Reprinted from THE HAMMERED RAVEN first published Jan 9, 2015)
This is the Code of Chivalry as observed in House Hammered Raven.
Honor: Honor First.
You won’t really find it in a dictionary anymore. Its gets discussed by college sophomores reading THE ILIAD for the first time, then it gets dropped as being an impossible philosophical construct. “Is it honorable to steal bread to feed a starving child?” There are a hundred catchy, pretty phrases and no explanation.
Honor is the idea that some ideas and values are so important that we would choose extinction rather than betray those values. Perhaps the value itself is unimportant and what is vital is that we hold it passionately. For one man, honor might demand that he steal before he lets an innocent suffer. For another, honor might demand that he let innocents die before he steals.
Rather than simply bearing witness, Honor is that impulse that demands we act when we see what is Right. And Honor is the impulse to stand silent as a witness when that is what Right requires.
Prowess: Train constantly. Your strength and your prowess are all that stands between the Right and the Adversary.
Without the virtue of prowess, all other virtues are irrelevant. If a man is unable to strike down an enemy, then it is not mercy that stays his hand but simple weakness. Prowess is the virtue that provides a knight with the means to change the world to suit his own desires.
Without prowess, a man’s desires are meaningless as he cannot act on those desires. Your desire to feed the poor, clothe the naked, establish schools and courts will count for nothing if it is not matched by an ability to stay the hand of those who intend to remove those things.
Honesty: Always speak the truth.
I’ve been told this tenet can be a cruel one that defies mercy. I see that point, but I disagree. There are often truths that are unpleasant to speak, but when you hold your silence, it is not for the sake of the other but for your own comfort. There are truths that cause suffering. And when you speak that truth, you must be prepared to stand and share that suffering.
To lie doesn’t avoid an unpleasant truth, it merely delays its uncovering. Perhaps, when it is uncovered, the hearer will be in company less comforting than your own.
Courage: We cannot let fear make decisions for us.
This is not the same as embracing foolhardiness and risk for its own sake. We do not court danger but we cannot let fear move us to act in ways that do not further the cause of Right and Good. We hold our values and our honor so closely that, when the time comes to give our lives in defense of our values and in pursuit of the Good, it will seem as though our lives meant nothing to us.
Mercy: Protect the weak. Defend the innocent.
Just as we prevent the suffering of others through our pursuit of the right, we seek to inflict no more suffering on the wrong-doer than necessary. This is one reason why prowess is the foundation of chivalry and why chivalry can only be pursued by warriors.
Mercy takes many forms, but it is never the simple over looking of errors and mis-deeds. We confront and defeat the weakness and ignorance of men, but we do not always need to defeat the man himself.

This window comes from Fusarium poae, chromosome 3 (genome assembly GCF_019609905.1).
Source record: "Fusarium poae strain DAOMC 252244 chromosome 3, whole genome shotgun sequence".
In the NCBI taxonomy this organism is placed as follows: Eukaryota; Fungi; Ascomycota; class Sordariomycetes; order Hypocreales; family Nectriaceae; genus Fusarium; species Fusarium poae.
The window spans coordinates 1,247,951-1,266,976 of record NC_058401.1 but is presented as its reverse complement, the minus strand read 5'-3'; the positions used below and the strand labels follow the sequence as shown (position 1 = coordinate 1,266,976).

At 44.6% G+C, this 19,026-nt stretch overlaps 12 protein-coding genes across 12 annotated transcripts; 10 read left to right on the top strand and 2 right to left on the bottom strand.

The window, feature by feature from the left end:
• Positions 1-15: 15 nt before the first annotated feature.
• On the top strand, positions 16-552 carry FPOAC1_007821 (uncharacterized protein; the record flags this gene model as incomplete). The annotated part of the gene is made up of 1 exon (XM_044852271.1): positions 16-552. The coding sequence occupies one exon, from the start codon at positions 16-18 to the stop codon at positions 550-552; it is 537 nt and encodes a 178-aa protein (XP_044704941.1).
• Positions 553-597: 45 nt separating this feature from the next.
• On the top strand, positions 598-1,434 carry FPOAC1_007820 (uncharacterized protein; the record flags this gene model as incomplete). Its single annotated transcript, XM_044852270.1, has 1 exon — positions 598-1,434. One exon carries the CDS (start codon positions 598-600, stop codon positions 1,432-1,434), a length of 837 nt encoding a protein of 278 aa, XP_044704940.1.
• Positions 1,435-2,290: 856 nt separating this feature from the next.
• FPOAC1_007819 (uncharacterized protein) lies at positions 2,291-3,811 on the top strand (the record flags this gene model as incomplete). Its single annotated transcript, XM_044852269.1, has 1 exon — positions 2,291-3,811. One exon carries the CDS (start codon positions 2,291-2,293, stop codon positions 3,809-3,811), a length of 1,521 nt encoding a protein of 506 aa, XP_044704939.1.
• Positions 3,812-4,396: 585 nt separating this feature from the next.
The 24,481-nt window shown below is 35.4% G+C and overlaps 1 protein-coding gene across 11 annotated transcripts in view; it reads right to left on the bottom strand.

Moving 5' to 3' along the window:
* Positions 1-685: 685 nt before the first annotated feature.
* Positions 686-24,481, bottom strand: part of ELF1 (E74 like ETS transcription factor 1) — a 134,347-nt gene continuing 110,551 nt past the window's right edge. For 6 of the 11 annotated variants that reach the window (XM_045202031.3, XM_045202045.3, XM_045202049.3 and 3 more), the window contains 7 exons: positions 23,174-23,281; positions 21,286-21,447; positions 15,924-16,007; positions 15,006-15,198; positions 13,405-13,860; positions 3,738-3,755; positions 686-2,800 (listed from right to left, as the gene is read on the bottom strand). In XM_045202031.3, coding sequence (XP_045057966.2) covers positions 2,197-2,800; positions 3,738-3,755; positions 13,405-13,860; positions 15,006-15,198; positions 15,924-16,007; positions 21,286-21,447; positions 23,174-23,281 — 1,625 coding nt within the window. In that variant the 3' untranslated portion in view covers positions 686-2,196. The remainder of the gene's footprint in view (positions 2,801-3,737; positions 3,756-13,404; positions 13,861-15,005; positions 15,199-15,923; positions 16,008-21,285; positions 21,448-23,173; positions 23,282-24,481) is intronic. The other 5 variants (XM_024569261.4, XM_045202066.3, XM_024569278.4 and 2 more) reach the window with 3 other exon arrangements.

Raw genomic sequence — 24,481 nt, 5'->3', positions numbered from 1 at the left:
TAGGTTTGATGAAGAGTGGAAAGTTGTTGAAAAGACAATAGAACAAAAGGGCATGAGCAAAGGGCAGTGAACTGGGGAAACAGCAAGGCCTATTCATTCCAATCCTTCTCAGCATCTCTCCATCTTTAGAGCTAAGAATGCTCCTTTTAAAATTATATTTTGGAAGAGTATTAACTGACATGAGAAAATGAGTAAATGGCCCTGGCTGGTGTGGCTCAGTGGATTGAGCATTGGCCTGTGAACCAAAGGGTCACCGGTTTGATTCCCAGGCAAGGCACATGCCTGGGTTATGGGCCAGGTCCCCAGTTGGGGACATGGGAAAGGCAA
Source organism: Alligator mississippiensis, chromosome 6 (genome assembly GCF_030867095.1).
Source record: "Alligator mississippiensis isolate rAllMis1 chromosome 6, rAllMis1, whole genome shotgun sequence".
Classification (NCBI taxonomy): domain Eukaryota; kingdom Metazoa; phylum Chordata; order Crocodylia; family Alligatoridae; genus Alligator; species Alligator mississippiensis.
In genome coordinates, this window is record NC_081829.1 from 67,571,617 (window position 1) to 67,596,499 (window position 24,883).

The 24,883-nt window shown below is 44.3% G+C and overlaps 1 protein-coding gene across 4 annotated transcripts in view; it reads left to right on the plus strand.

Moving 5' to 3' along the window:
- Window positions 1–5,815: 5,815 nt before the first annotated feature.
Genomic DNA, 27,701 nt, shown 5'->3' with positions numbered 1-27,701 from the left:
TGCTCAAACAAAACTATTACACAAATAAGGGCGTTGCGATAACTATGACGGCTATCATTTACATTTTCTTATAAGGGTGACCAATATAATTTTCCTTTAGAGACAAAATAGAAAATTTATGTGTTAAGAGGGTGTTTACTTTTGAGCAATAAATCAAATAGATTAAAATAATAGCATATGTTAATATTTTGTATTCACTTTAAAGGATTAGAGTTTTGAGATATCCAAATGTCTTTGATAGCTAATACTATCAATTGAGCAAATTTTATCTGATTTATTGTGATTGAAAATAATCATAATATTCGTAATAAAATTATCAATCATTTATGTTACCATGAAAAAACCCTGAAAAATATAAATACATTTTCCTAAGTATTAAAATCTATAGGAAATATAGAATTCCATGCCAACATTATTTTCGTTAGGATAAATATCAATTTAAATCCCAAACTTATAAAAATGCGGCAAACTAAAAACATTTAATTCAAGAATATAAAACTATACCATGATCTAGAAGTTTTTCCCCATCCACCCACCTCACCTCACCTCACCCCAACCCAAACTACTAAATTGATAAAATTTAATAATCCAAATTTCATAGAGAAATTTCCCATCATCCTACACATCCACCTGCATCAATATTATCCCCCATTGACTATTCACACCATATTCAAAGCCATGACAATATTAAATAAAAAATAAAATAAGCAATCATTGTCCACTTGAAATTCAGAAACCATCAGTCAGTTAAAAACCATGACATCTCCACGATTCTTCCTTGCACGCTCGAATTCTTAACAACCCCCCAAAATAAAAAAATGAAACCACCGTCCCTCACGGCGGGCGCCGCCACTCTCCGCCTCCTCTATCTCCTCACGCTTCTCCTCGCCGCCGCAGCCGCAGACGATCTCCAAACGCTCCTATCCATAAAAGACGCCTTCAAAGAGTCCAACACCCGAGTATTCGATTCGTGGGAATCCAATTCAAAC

Humility: Praise the worthy deeds of others as you seek to emulate their virtues, but do not boast of your own.
If you are spending your time in the proper company, there will always be others to speak of more highly than yourself, and there will always be others speaking highly of you as they learn the code through watching your actions.
When we boast during sumbel, remember that those supporting you will be affected by your aspirations. Always push the limits of what you can do, but remember that if you push too hard and fail, your burdens fall to another.
Generosity: Gluttony and greed are marks of cowardice.
By taking up arms and taking our place on the wall, we assume responsibility for the lives and well-being of others. What greater generosity is there than that we share our strengths and spend our lives in pursuit of the well-being of all? Give your time, your wealth, your energy to those people whose need hampers their development or the advancement of us all.
The coward fears that he will not have the strength to feed himself again if he shares his meal with the hungry. When we exercise largess and keep an open table, we remind the world through our example that we have the strength and confidence to make our way into the future.
Justice: Seek justice for others without thought of your own gain.
What is good and right is always under assault by weak and ignorant men. Through our words and deeds, we seek to temper the harm done by those who act against the Right. We seek to set two examples. Of course we hope through our actions to inspire others to seek the Right, but we must also conduct ourselves in such a fashion that such men know that acting against the Right in our presence will be met with credible opposition.
If there are those who imagine that they can act in defiance of what is Good and Right in your presence, then you should reflect on how you have failed. Do they not respect your prowess? Or do they question the sincerity of your commitment?
But justice is a terrifying thing when we truly examine our own lives so we must temper that pursuit of justice with mercy.
Honor: Honor first.
This is the Code of Chivalry as observed in House Hammered Raven